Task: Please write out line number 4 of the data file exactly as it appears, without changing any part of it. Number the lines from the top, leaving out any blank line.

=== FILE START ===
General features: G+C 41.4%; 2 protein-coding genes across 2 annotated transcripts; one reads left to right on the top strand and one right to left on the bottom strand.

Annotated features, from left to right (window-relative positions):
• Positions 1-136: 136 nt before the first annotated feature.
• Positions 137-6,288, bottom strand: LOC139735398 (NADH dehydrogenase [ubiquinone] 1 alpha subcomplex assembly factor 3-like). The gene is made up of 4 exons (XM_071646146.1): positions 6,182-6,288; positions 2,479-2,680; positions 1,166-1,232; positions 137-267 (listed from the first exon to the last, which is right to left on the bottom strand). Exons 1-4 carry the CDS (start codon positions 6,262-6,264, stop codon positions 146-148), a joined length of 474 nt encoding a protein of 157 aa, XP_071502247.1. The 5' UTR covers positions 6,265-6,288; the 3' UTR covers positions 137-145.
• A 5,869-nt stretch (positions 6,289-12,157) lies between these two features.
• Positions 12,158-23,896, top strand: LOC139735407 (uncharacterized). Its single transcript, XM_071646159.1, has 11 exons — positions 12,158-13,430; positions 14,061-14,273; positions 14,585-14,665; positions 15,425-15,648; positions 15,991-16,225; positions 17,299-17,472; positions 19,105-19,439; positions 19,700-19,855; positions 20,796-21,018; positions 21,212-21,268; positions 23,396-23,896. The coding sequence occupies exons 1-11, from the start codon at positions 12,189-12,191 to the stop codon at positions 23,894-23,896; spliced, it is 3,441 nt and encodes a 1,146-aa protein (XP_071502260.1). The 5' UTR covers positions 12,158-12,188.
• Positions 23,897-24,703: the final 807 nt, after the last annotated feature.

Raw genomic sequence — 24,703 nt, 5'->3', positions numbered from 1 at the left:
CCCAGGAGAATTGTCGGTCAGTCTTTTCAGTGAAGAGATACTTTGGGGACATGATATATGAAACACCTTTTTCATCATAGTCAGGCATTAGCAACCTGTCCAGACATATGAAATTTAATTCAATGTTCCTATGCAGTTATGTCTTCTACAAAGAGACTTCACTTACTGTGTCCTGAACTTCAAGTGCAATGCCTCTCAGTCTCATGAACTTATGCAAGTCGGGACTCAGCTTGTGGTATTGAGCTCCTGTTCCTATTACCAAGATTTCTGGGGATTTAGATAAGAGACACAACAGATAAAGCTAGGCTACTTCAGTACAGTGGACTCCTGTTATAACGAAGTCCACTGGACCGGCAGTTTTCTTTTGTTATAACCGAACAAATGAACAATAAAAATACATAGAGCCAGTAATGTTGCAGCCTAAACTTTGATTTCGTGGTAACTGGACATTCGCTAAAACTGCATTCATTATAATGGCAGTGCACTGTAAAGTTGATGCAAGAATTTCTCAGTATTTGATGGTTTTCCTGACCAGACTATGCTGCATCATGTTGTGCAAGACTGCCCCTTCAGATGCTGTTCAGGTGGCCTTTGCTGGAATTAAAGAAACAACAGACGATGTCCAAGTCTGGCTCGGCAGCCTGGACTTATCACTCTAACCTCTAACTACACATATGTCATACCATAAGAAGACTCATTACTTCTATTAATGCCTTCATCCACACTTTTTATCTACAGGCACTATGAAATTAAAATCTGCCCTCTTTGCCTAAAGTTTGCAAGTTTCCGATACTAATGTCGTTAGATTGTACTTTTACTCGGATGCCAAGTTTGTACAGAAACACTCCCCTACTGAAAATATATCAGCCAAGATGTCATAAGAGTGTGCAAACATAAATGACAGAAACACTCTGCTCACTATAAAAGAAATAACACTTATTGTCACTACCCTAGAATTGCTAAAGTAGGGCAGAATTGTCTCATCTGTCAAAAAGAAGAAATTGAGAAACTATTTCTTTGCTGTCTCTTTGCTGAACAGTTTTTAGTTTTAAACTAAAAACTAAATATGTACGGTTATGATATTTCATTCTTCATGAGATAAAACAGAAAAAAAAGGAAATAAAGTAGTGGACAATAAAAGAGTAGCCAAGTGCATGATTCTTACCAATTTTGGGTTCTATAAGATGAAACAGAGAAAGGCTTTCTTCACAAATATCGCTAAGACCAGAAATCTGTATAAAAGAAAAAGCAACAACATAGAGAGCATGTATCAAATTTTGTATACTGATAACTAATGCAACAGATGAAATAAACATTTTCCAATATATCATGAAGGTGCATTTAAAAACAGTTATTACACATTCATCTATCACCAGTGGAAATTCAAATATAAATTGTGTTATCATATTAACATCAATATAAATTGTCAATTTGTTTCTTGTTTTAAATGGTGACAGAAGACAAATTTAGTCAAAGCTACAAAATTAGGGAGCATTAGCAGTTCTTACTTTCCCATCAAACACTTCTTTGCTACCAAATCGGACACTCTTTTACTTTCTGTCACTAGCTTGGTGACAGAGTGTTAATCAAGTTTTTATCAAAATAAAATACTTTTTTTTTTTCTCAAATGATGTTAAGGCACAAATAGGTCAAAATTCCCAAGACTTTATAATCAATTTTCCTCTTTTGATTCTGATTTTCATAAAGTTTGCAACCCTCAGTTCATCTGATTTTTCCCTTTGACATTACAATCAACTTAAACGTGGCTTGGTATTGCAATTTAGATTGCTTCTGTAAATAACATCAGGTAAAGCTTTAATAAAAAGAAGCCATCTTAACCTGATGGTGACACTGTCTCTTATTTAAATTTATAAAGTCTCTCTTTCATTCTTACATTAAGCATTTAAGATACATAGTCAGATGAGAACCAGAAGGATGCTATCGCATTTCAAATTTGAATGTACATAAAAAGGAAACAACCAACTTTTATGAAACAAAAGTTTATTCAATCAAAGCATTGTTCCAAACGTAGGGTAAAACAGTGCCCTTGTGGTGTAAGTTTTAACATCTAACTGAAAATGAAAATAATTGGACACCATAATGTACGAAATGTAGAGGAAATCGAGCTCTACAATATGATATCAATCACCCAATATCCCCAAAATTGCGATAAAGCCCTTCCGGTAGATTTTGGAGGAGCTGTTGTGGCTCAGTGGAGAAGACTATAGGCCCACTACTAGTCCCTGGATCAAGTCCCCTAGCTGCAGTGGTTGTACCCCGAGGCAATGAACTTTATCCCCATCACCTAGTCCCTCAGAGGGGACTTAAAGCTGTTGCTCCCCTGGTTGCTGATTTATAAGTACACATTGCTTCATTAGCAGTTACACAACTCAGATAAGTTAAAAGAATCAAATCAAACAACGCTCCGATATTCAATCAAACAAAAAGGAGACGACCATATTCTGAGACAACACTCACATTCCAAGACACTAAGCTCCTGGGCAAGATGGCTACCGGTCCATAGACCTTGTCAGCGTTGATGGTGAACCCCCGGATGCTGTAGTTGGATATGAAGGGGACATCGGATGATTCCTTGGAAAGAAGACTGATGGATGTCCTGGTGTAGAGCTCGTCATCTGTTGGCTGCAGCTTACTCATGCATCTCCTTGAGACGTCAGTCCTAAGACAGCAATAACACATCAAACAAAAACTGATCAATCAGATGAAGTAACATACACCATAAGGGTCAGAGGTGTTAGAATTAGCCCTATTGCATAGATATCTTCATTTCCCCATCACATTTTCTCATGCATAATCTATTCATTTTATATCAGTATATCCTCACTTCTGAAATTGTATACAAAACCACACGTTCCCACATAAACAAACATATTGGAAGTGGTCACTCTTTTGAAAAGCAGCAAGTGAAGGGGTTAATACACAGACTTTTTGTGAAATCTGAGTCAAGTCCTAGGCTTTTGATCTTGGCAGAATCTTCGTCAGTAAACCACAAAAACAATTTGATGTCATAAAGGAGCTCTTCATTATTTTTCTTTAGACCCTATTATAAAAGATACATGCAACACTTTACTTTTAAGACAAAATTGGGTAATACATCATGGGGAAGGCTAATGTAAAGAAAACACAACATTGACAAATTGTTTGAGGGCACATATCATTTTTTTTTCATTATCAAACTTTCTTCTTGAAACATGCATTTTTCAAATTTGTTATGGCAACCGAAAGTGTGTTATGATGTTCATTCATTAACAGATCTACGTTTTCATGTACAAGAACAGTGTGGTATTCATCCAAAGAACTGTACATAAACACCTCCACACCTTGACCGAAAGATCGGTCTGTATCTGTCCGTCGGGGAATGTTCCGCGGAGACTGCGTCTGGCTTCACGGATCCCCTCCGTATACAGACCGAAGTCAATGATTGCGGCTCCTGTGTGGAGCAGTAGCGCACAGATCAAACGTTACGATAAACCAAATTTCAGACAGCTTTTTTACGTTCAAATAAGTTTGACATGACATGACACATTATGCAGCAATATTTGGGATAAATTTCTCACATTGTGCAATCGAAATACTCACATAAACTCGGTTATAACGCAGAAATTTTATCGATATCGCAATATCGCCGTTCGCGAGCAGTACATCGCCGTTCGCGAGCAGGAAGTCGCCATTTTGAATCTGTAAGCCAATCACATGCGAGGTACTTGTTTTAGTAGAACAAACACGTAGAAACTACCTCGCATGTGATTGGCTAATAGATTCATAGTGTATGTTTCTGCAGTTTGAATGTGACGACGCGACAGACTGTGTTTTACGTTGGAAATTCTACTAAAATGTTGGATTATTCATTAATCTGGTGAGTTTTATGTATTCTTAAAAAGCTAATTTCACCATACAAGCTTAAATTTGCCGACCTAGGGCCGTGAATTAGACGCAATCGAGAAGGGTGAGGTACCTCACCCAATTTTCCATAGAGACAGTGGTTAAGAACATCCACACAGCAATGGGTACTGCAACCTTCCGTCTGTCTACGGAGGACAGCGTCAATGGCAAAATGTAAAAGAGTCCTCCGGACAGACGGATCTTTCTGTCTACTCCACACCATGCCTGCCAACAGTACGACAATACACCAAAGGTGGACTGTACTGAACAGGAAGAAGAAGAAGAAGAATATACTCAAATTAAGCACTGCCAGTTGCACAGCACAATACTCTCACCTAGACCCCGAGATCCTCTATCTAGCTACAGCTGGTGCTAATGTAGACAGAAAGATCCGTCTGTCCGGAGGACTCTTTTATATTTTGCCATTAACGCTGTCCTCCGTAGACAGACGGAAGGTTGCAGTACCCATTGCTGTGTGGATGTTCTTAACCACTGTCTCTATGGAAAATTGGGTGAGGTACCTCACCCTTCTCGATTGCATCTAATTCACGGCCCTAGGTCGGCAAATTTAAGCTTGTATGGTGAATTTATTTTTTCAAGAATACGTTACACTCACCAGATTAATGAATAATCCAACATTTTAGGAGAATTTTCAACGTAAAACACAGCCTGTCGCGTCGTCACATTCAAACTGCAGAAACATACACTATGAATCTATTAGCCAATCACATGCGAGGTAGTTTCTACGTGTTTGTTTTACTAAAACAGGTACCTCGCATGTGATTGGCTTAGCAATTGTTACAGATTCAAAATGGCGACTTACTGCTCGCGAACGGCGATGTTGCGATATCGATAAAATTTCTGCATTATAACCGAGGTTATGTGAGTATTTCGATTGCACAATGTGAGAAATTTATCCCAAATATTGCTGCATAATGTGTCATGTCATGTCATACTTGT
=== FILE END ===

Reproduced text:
• Positions 137-6,288, bottom strand: LOC139735398 (NADH dehydrogenase [ubiquinone] 1 alpha subcomplex assembly factor 3-like). The gene is made up of 4 exons (XM_071646146.1): positions 6,182-6,288; positions 2,479-2,680; positions 1,166-1,232; positions 137-267 (listed from the first exon to the last, which is right to left on the bottom strand). Exons 1-4 carry the CDS (start codon positions 6,262-6,264, stop codon positions 146-148), a joined length of 474 nt encoding a protein of 157 aa, XP_071502247.1. The 5' UTR covers positions 6,265-6,288; the 3' UTR covers positions 137-145.